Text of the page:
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Louise Agee Wrinkle’s Southern Woodland Garden

Louise Agee Wrinkle's garden in Mountain Brook, Alabama, has inspired a book and Garden Conservancy documentary film.

Learning about Louise Agee Wrinkle’s garden in Mountain Brook, Alabama, one is struck by her devotion, perseverance, and unfailing curiosity. Gardening is not for the faint of heart, as her book, Listening to the Land: Creating a Southern Woodland Garden, and a documentary film from the Garden Conservancy, A Garden in Conversation: Louise Wrinkle’s Southern Woodland Garden Sanctuary, relay so well. Its success depends on many factors.

Louise Agee Wrinkle sunken garden with flowering crabapples, tulips, parterre

Photo courtesy of Louise Agee Wrinkle

Louise Wrinkle added native crabapples to her mother’s original sunken garden.

Wrinkle and “The Committee,” as she has dubbed her advisers, have taken up the challenge beautifully over the years. Her affection for the property took root during her childhood, and she returned after her parents died to take over and to make the garden her own.

As her book title and the film name inform, Louise’s focus is on listening to the land, not trying to dictate. “My lifelong connection with this piece of Alabama woodland has taught me how to hear its particular voice,” she writes. In the book, she takes us along on her delightful path through that woodland.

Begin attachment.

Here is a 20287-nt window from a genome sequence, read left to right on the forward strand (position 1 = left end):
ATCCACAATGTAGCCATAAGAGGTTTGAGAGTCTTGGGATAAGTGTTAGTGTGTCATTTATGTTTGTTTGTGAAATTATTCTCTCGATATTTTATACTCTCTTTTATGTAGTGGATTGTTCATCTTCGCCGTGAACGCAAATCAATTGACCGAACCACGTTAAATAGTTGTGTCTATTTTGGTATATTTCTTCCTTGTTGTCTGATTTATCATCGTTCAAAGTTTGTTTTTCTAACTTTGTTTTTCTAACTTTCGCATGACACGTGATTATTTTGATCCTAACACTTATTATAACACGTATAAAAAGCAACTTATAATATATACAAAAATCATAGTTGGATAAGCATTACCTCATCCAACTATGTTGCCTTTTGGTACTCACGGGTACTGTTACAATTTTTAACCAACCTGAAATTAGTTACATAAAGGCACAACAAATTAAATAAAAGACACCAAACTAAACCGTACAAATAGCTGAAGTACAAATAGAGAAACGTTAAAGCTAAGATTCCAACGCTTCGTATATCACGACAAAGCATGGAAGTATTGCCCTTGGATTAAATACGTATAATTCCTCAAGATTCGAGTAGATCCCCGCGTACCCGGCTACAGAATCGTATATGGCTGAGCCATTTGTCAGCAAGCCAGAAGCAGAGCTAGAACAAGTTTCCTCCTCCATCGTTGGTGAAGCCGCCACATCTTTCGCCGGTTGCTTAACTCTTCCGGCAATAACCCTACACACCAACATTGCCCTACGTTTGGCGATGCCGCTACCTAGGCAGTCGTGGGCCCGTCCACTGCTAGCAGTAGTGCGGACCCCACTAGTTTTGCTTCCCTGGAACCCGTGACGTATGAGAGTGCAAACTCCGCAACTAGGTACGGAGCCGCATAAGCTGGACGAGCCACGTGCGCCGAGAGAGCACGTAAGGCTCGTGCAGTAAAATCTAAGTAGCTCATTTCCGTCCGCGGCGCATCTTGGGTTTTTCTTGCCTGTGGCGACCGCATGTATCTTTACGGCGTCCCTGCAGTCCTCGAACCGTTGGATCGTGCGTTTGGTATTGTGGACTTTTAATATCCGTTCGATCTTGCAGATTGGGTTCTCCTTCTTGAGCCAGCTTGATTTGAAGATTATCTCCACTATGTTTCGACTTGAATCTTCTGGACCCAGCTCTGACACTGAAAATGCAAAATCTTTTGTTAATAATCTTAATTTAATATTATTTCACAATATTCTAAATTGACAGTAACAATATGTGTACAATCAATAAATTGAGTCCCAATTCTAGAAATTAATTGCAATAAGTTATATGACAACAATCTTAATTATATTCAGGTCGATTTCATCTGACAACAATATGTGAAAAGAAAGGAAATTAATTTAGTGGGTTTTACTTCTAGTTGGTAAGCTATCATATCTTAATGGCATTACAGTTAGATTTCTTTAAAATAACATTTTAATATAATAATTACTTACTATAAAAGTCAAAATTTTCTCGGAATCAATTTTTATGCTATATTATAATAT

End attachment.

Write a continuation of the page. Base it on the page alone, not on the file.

Louise has been a leader in the surge of appreciation for native gardening across the country. The Garden Conservancy notes, “Together on film, Wrinkle and her ethereal woodland sanctuary present a unique opportunity for viewers to explore the nexus of preservation and conservation.”

As Robert Dash wrote in Notes from Madoo, “All gardens are a form of autobiography,” and Wrinkle’s is no exception.

A statue of St. Fiacre, the patron saint of gardeners in Louise Wrinkle’s Mountain Brook, Alabama garden

Photo courtesy of Louise Agee Wrinkle

A statue of St. Fiacre, the patron saint of gardeners in Louise Wrinkle’s Mountain Brook, Alabama garden

A crisscross pattern of Confederate jasmine graces the wall of the parking court.

Photo courtesy of Louise Agee Wrinkle

A crisscross pattern of Confederate jasmine graces the parking court.

Bulldozer/backhoe at work in Louise Wrinkle's woodland garden

Photo courtesy of Louise Agee Wrinkle

“To gain a ‘natural look’ demands men and machines,” writes Wrinkle.

By FLOWER magazine editors | Updated March 18, 2024

Book cover - Listen to the Land by Louise Agee Wrinkle

Listen to the Land: Creating a Southern Woodland Garden by Louise Agee Wrinkle (PMT Publishing Inc. 2018)

A Garden in Conversation: Louise Agee Wrinkle’s Woodland Sanctuary will premiere on Sunday May 5, 2024 at 3:00 p.m. at the Virginia Samford Theatre in Birmingham, Alabama. The movie, part of the Suzanne and Frederic Rheinstein Garden Documentation Program at the Garden Conservancy, also marks the first time the Conservancy has interviewed the creator of a garden it has documented on film.

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Wrinkle is a founding member and Director Emerita of the Garden Conservancy. She has been a distinguished member of the Garden Club of America for 40 years. She received the Foundation for Landscape Studies’ Place Maker Award in 2019.

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